THE MANAGEMENT INTERVIEW : Paula Rebstock – Picking the right fights

She’s not too crazy about the ‘watchdog’ analogies – and bit miffed that photographers usually ask her not to smile. That’s understandable. Paula Rebstock has very warm smile and if you really had to cast her in watchdog mode, it would be more golden retriever than rottweiler.
However, since the softly spoken 48-year-old American took on her role as chair of the Commerce Commission (ComCom) three years ago, the organisation has been pretty successfully proving that it does have teeth. And Rebstock herself is quite chuffed that in this, its 20th anniversary year, ComCom has been winning some record penalties from companies found to have breached the required behaviour standards of competition law.
Amongst beneficiaries of its activities are ANZ National Bank customers who’ve recently been receiving credits for the undisclosed fees charged on their overseas credit card transactions. Earlier this year the bank copped hefty $1.325 million fine as well as agreeing to $10 million worth of refunds after pleading guilty to 45 charges of breaching the Fair Trading Act.
What’s gratifying about that level of penalty is that it acts as real deterrent rather than being written off as cost of doing business, says Rebstock.
“The biggest previous fine was $100,000 and suddenly we have fine well in excess of million dollars. This makes it far more significant for company to risk breaching the law – it’s more than just cost of business.”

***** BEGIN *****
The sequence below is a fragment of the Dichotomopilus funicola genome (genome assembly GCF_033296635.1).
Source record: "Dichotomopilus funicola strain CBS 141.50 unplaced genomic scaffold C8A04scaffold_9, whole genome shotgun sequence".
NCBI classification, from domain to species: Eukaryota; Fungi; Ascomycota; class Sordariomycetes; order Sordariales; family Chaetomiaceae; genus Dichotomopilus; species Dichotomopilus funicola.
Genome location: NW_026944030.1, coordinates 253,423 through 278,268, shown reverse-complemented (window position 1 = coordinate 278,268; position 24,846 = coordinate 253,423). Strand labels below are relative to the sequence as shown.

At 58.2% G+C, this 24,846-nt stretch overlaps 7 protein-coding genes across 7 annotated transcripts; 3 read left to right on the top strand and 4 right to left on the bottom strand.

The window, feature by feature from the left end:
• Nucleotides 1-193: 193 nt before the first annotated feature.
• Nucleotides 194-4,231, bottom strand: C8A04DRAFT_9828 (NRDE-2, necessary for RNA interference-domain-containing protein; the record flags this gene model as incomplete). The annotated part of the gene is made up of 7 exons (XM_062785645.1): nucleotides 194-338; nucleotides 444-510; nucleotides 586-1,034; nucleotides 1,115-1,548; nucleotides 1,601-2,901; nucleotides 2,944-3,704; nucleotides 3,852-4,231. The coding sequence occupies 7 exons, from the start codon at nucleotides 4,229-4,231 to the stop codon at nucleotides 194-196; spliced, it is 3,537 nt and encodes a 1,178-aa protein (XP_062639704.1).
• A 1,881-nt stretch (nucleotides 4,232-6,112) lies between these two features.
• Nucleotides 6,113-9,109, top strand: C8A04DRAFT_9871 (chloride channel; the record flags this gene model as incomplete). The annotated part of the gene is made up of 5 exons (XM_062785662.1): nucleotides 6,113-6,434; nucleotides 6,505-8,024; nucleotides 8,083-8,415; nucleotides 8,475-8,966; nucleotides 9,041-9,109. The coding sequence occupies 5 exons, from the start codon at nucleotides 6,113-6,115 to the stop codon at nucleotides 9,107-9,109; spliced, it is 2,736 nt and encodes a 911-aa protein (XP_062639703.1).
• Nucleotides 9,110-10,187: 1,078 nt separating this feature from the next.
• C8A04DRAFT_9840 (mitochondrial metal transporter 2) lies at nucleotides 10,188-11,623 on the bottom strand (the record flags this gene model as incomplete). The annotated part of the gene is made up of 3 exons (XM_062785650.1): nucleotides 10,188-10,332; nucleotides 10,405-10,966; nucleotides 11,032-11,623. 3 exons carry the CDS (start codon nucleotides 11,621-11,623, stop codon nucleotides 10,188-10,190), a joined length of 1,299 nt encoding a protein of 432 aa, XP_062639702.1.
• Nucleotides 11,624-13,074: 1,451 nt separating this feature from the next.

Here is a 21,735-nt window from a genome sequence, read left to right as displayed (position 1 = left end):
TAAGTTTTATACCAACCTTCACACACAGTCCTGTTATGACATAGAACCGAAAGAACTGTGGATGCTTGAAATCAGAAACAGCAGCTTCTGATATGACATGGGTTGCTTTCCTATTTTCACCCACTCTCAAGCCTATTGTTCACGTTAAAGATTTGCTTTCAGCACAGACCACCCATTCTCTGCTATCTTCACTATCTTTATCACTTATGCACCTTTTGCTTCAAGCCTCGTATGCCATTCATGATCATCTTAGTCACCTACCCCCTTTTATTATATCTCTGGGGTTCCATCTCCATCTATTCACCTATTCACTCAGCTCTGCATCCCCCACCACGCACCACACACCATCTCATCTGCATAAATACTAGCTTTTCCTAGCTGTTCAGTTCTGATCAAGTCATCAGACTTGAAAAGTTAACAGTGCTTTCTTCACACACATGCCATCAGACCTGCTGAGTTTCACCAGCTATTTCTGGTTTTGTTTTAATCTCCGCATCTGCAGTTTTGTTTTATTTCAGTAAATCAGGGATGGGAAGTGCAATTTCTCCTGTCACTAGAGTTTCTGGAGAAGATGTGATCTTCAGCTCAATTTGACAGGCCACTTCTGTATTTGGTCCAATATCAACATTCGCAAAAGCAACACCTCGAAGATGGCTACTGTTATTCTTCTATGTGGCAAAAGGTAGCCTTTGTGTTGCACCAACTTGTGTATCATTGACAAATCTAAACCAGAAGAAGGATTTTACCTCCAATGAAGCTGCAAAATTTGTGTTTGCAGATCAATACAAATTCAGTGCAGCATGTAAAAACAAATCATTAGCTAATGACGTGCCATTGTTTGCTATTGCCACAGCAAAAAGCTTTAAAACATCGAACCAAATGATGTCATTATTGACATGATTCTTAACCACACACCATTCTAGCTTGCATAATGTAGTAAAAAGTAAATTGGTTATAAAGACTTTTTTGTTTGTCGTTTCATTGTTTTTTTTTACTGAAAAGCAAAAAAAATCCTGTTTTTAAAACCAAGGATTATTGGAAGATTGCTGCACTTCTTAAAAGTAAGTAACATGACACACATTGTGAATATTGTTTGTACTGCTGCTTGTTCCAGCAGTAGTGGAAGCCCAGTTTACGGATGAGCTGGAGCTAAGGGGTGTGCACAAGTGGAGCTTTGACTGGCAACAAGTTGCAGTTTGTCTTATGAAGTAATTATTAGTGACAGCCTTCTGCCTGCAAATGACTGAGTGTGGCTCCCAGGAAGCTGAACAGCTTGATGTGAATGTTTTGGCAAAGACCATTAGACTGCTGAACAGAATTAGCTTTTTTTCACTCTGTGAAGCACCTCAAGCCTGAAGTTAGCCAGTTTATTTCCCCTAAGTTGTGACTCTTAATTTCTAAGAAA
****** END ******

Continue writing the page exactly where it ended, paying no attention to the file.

This year has also seen ComCom’s crusade against cartels gain critical leverage when the High Court imposed record $3.6 million penalty on Koppers Arch Wood Protection (NZ) and its Australian parent after they admitted participating in price-fixing behaviour and acting to exclude market competition.
That, Rebstock noted after the April judgment, should make others think twice before engaging in what she described as “the very worst kind of anti-competitive behaviour” that saw companies gain at the expense of ordinary New Zealanders.
In both cases, the companies involved (“to their credit”, says Rebstock) pleaded guilty and the Commission was involved in recommending appropriate penalties.
“We’ve set new benchmark,” notes Rebstock with some glee.
These instances also inadvertently precipitated deluge of work on the negotiation front as at least 10 other companies in ComCom’s firing lines have suddenly opted to go down the same track.
The Commission has also earned headlines for its more “aggressive” investigations, and its willingness to stand on governmental toes – as it did by rejecting the proposed Air New Zealand-Qantas merger in what Rebstock has called her “baptism of fire”.
And alongside the high-profile wins are whole series of smaller but significant ones – the butcher fined $10,000 for falsely labelling products as ‘organic’; an appliance shop fined $20,000 for ‘fixing’ second-hand appliances that weren’t broken; four Palmerston North eye surgeons hit with $85,000 in fines and costs for price-fixing; rash of ‘health’ product peddlers facing fines and refunds for misleading product claims.
Yes, the Commission has been busy – but it’s also tighter, more focused organisation that picks its battles with lot of deliberation, says Rebstock.
“I hear people say that we’ve become lot more assertive or aggressive. Well, it didn’t happen overnight. I think we’ve become more effective as team and we’ve done it through thousand different measures.”
While more inclined to talk “we” than “me”, Rebstock concedes that strategy is one of the strengths she’s brought to her role
“I’m probably big picture person and I think that’s right in commission – the chair needs to provide leadership in that area. As commissioners we have governance role and think strategically about how the Commission is positioned at that level. But we also have to be quite strategic about our statutory functions too. I think that is my strength.”
One of her major challenges has been melding different skill sets within the Commission into cohesive team.